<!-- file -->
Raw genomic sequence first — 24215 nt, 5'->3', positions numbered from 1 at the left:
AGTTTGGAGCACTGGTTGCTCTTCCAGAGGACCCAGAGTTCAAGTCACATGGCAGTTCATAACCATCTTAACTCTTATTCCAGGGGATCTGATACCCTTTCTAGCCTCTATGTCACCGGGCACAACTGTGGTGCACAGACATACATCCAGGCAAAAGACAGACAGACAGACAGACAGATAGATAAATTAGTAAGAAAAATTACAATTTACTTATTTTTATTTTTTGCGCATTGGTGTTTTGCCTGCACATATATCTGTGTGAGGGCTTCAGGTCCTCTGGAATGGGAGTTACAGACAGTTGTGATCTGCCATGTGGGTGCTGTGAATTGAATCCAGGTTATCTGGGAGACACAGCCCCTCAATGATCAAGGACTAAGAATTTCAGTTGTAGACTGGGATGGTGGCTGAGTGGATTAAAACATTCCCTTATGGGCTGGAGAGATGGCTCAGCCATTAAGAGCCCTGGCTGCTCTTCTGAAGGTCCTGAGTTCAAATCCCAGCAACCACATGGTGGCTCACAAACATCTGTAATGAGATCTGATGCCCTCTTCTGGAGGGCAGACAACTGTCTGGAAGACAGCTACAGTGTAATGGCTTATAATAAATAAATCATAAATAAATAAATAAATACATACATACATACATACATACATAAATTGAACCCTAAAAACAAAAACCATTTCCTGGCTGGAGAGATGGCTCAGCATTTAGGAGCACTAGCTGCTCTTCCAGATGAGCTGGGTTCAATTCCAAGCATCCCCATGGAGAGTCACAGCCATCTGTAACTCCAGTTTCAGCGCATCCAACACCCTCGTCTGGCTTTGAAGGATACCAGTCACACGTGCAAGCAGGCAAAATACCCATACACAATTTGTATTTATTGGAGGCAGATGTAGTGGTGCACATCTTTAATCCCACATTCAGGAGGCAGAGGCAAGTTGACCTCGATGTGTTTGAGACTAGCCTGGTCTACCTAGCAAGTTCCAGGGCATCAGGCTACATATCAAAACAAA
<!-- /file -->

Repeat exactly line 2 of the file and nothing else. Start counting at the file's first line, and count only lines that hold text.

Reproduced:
AGTTTGGAGCACTGGTTGCTCTTCCAGAGGACCCAGAGTTCAAGTCACATGGCAGTTCATAACCATCTTAACTCTTATTCCAGGGGATCTGATACCCTTTCTAGCCTCTATGTCACCGGGCACAACTGTGGTGCACAGACATACATCCAGGCAAAAGACAGACAGACAGACAGACAGATAGATAAATTAGTAAGAAAAATTACAATTTACTTATTTTTATTTTTTGCGCATTGGTGTTTTGCCTGCACATATATCTGTGTGAGGGCTTCAGGTCCTCTGGAATGGGAGTTACAGACAGTTGTGATCTGCCATGTGGGTGCTGTGAATTGAATCCAGGTTATCTGGGAGACACAGCCCCTCAATGATCAAGGACTAAGAATTTCAGTTGTAGACTGGGATGGTGGCTGAGTGGATTAAAACATTCCCTTATGGGCTGGAGAGATGGCTCAGCCATTAAGAGCCCTGGCTGCTCTTCTGAAGGTCCTGAGTTCAAATCCCAGCAACCACATGGTGGCTCACAAACATCTGTAATGAGATCTGATGCCCTCTTCTGGAGGGCAGACAACTGTCTGGAAGACAGCTACAGTGTAATGGCTTATAATAAATAAATCATAAATAAATAAATAAATACATACATACATACATACATACATAAATTGAACCCTAAAAACAAAAACCATTTCCTGGCTGGAGAGATGGCTCAGCATTTAGGAGCACTAGCTGCTCTTCCAGATGAGCTGGGTTCAATTCCAAGCATCCCCATGGAGAGTCACAGCCATCTGTAACTCCAGTTTCAGCGCATCCAACACCCTCGTCTGGCTTTGAAGGATACCAGTCACACGTGCAAGCAGGCAAAATACCCATACACAATTTGTATTTATTGGAGGCAGATGTAGTGGTGCACATCTTTAATCCCACATTCAGGAGGCAGAGGCAAGTTGACCTCGATGTGTTTGAGACTAGCCTGGTCTACCTAGCAAGTTCCAGGGCATCAGGCTACATATCAAAACAAA